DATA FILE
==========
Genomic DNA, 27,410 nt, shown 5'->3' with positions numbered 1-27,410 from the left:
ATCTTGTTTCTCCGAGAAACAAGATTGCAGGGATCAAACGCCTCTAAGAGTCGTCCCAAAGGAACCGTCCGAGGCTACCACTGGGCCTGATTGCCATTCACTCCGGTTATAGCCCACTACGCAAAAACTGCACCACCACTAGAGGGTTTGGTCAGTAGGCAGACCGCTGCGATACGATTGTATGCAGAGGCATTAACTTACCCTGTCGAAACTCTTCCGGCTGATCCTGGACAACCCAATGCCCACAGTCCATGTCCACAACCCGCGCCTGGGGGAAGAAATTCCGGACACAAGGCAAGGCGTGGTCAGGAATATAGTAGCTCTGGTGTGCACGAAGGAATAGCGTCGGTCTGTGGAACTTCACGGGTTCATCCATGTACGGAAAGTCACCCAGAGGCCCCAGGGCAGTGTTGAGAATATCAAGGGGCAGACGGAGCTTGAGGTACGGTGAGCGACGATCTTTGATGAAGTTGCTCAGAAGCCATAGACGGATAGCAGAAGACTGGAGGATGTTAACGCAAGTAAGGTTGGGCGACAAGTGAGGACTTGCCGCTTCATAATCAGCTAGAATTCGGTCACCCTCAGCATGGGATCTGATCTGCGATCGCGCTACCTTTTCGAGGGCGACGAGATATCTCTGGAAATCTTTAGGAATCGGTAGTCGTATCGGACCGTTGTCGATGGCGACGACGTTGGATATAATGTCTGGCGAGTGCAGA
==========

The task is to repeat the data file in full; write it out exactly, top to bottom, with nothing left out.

Genomic DNA, 27,410 nt, shown 5'->3' with positions numbered 1-27,410 from the left:
ATCTTGTTTCTCCGAGAAACAAGATTGCAGGGATCAAACGCCTCTAAGAGTCGTCCCAAAGGAACCGTCCGAGGCTACCACTGGGCCTGATTGCCATTCACTCCGGTTATAGCCCACTACGCAAAAACTGCACCACCACTAGAGGGTTTGGTCAGTAGGCAGACCGCTGCGATACGATTGTATGCAGAGGCATTAACTTACCCTGTCGAAACTCTTCCGGCTGATCCTGGACAACCCAATGCCCACAGTCCATGTCCACAACCCGCGCCTGGGGGAAGAAATTCCGGACACAAGGCAAGGCGTGGTCAGGAATATAGTAGCTCTGGTGTGCACGAAGGAATAGCGTCGGTCTGTGGAACTTCACGGGTTCATCCATGTACGGAAAGTCACCCAGAGGCCCCAGGGCAGTGTTGAGAATATCAAGGGGCAGACGGAGCTTGAGGTACGGTGAGCGACGATCTTTGATGAAGTTGCTCAGAAGCCATAGACGGATAGCAGAAGACTGGAGGATGTTAACGCAAGTAAGGTTGGGCGACAAGTGAGGACTTGCCGCTTCATAATCAGCTAGAATTCGGTCACCCTCAGCATGGGATCTGATCTGCGATCGCGCTACCTTTTCGAGGGCGACGAGATATCTCTGGAAATCTTTAGGAATCGGTAGTCGTATCGGACCGTTGTCGATGGCGACGACGTTGGATATAATGTCTGGCGAGTGCAGA